We have recently progressed to the second study phase, through which children and adolescents with OCD are randomized in double-blind fashion to (1) sertraline at standard dosing (RegSert); (2) sertraline slow titration (SloSert); or (3) pill placebo (Pla) for 18 weeks. All youth receive cognitive-behavioral therapy starting at the fourth week of the study. The primary aim is to confirm the occurrence and timing of activation syndrome during SSRI treatment. There are several advantages to conducting a study of SSRI-induced activation syndrome in participants with OCD versus depression. First, a diagnosis of pediatric OCD can be determined with relatively greater certainty than can a diagnosis of depression in youth. Second, potential confounds of affective instability and suicidality (at baseline) are present to a lesser extent in OCD than in depression. Third, recruitment of youth with OCD (versus those with depression) into a pediatric pharmacological trial may be aided by the relatively superior benefit-to-risk ratio of SSRIs in this population, and the inclusion of cognitive-behavioral therapy for all participants.
Both the efficacy of cognitive-behavioral therapy and the presence of activation symptoms will be assessed through a comprehensive multi-modal battery. As noted, all three groups will receive cognitive-behavioral therapy for obsessive–compulsive symptoms, beginning after the fourth week of the study (to avoid confounding the impact of exposures on presentation of activation). We predict that measures of activation syndrome will be elevated during the initial 2 weeks in the RegSert versus PLA arm. As well, we expect less frequent development, and lesser severity, of activation symptoms in the SloSert versus RegSert arm. A secondary aim of Phase 2 will be to examine the differential outcome of sequential multimodal treatment for pediatric OCD (i.e., sertraline + cognitive-behavioral therapy) versus placebo + cognitive-behavioral therapy. This secondary aim is in response to the Pediatric OCD Treatment Study II (POTS II; Freeman et al. 2009), a multisite examination of augmentation strategies for partial response history to pharmacotherapy with serotonin reuptake inhibitors (SRI; Freeman et al. 2009). More specifically, POTS II examined the relative efficacies of (1) “gold standard” cognitive-behavioral therapy, to be provided by highly trained psychologists and in conjunction with continued medication treatment; (2) a truncated course of cognitive-behavioral therapy, to be provided by the prescribing psychiatrist and in conjunction with continued medication treatment; and (3) continued medication treatment alone (i.e., without cognitive-behavioral therapy). To date, approximately 10 participants have been enrolled and are at various points in study procedures. We anticipate enrolling up to 90 participants across our two sites (University of South Florida and University of Florida).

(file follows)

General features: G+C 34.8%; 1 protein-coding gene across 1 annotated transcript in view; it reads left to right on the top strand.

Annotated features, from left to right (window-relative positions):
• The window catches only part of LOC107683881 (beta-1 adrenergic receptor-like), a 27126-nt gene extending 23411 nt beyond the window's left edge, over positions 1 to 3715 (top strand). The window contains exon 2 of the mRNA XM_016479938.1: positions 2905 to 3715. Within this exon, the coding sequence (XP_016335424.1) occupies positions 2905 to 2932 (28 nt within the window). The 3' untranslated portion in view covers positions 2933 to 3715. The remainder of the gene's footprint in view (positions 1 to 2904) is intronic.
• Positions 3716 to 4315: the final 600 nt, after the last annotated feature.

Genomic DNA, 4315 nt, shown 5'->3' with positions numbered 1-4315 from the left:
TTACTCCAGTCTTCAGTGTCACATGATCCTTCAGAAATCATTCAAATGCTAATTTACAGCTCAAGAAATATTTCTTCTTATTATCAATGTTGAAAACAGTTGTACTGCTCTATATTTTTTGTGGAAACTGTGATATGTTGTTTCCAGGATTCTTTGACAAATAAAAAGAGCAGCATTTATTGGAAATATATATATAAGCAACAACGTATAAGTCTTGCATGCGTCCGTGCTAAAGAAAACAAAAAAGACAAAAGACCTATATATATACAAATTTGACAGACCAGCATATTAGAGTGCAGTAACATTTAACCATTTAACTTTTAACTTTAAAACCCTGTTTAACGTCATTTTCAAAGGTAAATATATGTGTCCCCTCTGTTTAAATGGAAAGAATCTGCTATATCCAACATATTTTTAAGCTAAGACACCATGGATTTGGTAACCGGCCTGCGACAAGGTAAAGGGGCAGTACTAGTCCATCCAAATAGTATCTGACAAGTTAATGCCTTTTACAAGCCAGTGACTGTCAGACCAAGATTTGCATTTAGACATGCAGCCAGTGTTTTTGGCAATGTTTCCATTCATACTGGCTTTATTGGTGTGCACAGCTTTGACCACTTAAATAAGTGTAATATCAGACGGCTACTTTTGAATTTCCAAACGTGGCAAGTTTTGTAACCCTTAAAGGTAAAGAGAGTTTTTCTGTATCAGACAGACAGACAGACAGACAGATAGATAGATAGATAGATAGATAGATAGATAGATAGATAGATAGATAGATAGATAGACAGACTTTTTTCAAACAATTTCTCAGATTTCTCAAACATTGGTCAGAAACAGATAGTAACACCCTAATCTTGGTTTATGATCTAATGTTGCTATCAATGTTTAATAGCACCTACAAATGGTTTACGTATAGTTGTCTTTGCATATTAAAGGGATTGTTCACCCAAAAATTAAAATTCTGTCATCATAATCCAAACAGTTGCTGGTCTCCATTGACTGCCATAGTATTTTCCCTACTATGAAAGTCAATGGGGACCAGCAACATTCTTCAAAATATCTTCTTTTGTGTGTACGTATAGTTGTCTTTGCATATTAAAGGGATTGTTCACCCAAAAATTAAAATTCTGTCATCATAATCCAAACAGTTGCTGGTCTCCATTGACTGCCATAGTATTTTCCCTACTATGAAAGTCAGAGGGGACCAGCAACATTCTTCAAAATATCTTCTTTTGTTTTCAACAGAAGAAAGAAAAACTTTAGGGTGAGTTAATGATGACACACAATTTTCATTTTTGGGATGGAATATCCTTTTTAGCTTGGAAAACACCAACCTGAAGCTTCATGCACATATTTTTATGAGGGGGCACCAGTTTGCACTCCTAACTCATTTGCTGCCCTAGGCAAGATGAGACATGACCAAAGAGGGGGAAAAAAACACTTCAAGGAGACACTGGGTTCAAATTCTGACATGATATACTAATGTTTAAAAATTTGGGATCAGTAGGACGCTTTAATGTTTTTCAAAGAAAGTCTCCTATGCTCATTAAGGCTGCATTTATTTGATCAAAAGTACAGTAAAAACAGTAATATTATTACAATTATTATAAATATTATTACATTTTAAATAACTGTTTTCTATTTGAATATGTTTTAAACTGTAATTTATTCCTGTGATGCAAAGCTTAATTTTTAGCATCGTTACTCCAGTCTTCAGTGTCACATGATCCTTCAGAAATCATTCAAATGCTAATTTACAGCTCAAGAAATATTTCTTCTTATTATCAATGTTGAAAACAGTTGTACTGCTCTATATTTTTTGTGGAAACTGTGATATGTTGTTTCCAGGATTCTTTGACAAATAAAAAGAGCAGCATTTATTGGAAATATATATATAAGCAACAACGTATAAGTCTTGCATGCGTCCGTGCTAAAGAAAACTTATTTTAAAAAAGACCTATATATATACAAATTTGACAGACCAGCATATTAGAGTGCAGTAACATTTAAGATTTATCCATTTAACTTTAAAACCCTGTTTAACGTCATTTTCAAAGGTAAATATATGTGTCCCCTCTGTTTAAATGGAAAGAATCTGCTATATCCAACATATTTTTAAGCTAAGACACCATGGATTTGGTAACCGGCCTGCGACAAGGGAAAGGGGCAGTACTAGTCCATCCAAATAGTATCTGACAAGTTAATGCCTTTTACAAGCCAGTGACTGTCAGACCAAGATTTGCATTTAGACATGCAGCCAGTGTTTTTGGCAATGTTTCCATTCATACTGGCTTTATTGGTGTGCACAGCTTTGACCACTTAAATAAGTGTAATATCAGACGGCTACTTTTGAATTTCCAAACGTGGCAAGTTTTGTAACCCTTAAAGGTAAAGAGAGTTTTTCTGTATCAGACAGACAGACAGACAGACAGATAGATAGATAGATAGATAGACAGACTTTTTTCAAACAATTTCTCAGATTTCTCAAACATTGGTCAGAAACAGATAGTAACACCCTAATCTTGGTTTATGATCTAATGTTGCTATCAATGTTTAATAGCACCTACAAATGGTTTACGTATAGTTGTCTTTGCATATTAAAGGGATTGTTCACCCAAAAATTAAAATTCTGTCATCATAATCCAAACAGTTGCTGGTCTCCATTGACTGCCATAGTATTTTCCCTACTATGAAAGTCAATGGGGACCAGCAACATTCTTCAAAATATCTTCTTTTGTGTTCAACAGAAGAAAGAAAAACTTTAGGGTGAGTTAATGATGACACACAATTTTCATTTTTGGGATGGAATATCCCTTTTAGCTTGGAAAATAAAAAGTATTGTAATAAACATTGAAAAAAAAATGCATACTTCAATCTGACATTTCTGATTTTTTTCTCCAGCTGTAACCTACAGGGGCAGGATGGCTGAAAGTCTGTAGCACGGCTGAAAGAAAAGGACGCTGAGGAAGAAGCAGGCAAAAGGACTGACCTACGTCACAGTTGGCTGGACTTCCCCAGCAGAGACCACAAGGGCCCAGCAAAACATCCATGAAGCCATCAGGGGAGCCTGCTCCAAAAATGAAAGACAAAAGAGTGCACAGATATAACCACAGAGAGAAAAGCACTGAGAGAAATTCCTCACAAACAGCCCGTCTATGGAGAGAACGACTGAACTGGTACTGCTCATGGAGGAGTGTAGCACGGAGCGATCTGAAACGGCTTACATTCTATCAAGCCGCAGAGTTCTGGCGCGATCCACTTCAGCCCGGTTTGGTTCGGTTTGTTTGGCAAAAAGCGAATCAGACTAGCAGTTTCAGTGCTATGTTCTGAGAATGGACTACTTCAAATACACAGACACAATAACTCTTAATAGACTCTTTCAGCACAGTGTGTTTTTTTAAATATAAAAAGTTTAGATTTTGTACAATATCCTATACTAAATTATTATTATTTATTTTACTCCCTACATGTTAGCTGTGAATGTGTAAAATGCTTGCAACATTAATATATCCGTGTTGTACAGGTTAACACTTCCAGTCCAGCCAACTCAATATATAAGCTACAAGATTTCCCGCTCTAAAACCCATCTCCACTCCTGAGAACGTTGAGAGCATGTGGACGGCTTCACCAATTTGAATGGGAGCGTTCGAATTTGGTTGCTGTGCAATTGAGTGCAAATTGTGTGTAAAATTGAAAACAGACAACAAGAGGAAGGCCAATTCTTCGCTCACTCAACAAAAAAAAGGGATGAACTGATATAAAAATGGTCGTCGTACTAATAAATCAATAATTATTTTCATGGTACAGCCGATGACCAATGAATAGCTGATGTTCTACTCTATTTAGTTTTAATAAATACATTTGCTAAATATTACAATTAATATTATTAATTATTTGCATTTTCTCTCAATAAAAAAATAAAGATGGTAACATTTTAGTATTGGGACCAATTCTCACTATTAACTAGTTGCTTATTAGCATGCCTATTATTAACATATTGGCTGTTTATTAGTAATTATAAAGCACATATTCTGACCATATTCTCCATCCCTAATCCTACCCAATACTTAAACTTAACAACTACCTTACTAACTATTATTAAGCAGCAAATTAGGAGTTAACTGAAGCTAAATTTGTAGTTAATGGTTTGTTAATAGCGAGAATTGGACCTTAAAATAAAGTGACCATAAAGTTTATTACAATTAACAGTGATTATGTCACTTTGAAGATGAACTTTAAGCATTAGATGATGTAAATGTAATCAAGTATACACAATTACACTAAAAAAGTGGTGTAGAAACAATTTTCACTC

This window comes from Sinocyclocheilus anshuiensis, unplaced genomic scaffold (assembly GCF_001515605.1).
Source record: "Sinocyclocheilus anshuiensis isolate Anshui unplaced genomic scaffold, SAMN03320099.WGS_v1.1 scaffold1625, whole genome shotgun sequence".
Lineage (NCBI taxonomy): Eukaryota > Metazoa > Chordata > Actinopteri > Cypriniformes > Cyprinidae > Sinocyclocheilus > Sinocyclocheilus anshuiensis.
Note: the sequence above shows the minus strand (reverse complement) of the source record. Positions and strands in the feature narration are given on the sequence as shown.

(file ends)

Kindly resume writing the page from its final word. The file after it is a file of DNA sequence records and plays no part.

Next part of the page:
This paper was supported by grants from the National Institutes of Health to the second author (L40 MH081950-02) and third author (1R01MH078594-01).
1It should be noted that the labels (e.g., Irritability) for the different dimensions of the scale are preliminary and intended only to help organize content during the construction of the instrument. These subscale names may be altered once we are satisfied that the domain range and factor structure has been established.
Jeannette M. Reid, Department of Pediatrics, University of South Florida, 800 6th Street South 4th Floor, St. Petersburg, FL 33701, USA.
Eric A. Storch, Department of Pediatrics, University of South Florida, 800 6th Street South 4th Floor, St. Petersburg, FL 33701, USA. Department of Psychiatry, University of South Florida, St. Petersburg, FL, USA.
Tanya K. Murphy, Department of Pediatrics, University of South Florida, 800 6th Street South 4th Floor, St. Petersburg, FL 33701, USA. Department of Psychiatry, University of South Florida, St. Petersburg, FL, USA.
Danielle Bodzin, Department of Pediatrics, University of South Florida, 800 6th Street South 4th Floor, St. Petersburg, FL 33701, USA.
P. Jane Mutch, Department of Pediatrics, University of South Florida, 800 6th Street South 4th Floor, St. Petersburg, FL 33701, USA.
Heather Lehmkuhl, Nationwide Children’s Hospital, Columbus, OH, USA.
Michael Aman, The Nisonger Center UCEDD, The Ohio State University, Columbus, OH, USA.
Wayne K. Goodman, Department of Psychiatry, Mt. Sinai Hospital, New York, NY, USA.